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An Alarming New Escalation in the Syria War
An Alarming New Escalation in the Syria War
France’s Troop Withdrawal from Mali
France’s Troop Withdrawal from Mali
This picture shows Turkey’s account of flightpaths of aircraft, including that of the downed Russian warplane, along the Turkish-Syrian border on 24 November 2015. REUTERS/Turkish Interior Ministry

An Alarming New Escalation in the Syria War

Turkish officials say their fighter jets shot down a Russian warplane near the Syrian border on Tuesday 24 November after warning it ten times in the space of five minutes that it was violating Turkish airspace. Moscow said that a SU-24 was downed but could prove the aircraft never left Syrian airspace, with President Vladimir Putin himself saying it was 1km inside Syria. Drawing on the expertise of its analysts covering Syria, Turkey and Russia, International Crisis Group has compiled this background Q&A on possible dangers ahead.

What will be the impact of this new layer of conflict in the Syrian war?

This is a new sign of how internationalised the Syrian war has become, and how dangerous it can still get. In a way, it’s a slap in the face that could bring Syria’s external stakeholders to their senses, but risks sending the war hurtling down another precipice. Precisely because it feared such an uncalculated escalation, Crisis Group has long argued that all regional and international parties to the conflict must come together on a compromise solution to calm the Syrian war, not add fuel to its flames.

The Vienna talks have been a small step in the right direction. But the process to which Vienna gives birth must not turn into a gimmick designed to gain time and dress up the political vacuum. There must be a real, substantive brake on the reckless, relentless deterioration and escalation that has characterised the Syrian war. Anything less will do more harm than good, and the situation has become just too dangerous to give us the luxury of pretending.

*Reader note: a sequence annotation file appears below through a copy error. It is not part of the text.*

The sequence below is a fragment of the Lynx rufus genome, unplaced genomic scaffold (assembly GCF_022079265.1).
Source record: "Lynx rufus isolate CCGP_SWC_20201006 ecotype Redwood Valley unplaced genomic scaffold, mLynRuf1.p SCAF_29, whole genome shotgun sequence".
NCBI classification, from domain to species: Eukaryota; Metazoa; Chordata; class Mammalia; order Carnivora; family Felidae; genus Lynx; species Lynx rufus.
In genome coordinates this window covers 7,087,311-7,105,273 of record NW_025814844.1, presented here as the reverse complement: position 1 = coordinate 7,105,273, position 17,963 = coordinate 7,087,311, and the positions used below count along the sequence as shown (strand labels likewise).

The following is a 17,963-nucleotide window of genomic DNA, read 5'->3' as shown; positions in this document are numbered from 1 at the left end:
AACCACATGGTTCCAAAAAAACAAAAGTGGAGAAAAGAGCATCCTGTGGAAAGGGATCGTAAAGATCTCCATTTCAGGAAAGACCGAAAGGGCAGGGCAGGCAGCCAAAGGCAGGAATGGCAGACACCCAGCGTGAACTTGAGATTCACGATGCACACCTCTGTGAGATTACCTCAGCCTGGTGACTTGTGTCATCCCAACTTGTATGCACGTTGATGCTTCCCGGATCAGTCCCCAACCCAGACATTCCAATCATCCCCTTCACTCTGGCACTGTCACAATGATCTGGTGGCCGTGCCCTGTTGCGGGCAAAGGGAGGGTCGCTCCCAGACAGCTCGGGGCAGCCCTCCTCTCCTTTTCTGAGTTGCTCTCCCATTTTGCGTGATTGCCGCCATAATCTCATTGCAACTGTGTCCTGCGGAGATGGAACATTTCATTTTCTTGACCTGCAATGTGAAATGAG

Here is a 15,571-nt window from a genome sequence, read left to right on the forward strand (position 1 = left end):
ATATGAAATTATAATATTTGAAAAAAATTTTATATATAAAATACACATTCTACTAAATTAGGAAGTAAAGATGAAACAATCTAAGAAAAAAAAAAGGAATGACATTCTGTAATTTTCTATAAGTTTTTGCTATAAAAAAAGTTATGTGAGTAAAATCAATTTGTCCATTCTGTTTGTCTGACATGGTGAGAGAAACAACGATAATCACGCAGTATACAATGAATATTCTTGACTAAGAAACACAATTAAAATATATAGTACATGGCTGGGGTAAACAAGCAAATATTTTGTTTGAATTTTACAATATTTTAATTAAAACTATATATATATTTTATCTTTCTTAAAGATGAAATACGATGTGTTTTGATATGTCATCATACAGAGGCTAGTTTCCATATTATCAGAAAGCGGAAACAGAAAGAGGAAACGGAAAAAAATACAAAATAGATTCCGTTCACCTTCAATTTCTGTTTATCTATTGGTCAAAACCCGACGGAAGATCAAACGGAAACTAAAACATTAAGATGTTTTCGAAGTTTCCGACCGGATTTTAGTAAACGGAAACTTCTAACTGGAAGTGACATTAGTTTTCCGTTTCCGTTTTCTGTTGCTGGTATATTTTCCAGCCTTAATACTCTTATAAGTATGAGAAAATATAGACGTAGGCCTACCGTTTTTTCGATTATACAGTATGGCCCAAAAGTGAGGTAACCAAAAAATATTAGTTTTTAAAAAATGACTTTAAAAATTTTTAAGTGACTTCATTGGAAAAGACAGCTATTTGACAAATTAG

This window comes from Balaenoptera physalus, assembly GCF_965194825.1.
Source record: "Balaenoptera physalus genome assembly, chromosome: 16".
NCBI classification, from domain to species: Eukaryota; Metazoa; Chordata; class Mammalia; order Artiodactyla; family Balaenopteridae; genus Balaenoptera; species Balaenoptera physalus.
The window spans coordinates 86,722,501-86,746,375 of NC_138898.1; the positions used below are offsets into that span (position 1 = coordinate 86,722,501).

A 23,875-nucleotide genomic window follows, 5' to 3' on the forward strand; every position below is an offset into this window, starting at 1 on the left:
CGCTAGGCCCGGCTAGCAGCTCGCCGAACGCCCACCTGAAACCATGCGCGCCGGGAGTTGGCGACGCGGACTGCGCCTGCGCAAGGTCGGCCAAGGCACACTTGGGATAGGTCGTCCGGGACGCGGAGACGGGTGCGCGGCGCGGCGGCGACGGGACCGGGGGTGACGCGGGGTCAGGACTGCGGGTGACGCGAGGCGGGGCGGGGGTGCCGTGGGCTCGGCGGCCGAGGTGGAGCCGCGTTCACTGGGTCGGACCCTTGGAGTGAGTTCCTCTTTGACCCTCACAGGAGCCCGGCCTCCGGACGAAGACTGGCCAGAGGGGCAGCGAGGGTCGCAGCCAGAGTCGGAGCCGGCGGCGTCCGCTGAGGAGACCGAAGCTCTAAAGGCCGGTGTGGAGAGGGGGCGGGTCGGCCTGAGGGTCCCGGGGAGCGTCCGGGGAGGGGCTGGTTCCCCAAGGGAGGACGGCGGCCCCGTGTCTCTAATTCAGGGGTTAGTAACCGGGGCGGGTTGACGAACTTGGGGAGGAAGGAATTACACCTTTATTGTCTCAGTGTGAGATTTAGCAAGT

Why did Turkey shoot down the plane, knowing what consequences such action could have?

Ever since Syrian air defences shot down a Turkish warplane that Damascus said entered its Mediterranean maritime airspace in 2012, Turkey announced “new rules of engagement” under which it would strongly react to any transgression of its borders. On 5 October, Prime Minister Davutoglu stated that “Turkey’s rules of engagement apply to aircraft from Syria, from Russia or any other country. The Turkish military has been given clear instructions. Even if it’s a bird flying over the border, the appropriate response will be made”.

More recently, it has shown rising concern about the fate of Syrian Turkmens just over the border, an ethnic group that speaks Turkish and whose Turkey-backed local militia had recently come under military pressure from Russian-backed regime forces. Ankara called for a discussion of the issue in the UN Security Council and the foreign ministry summoned in the Russian ambassador. If any of the pilots or their bodies are now in pro-Turkish militia hands, it is very important that Ankara use this to re-engage with Russia and not tip the two countries into deeper dispute.

Turkey is appealing to its fellow members of the North Atlantic Treaty Organisation and other international institutions – what should these organisations do?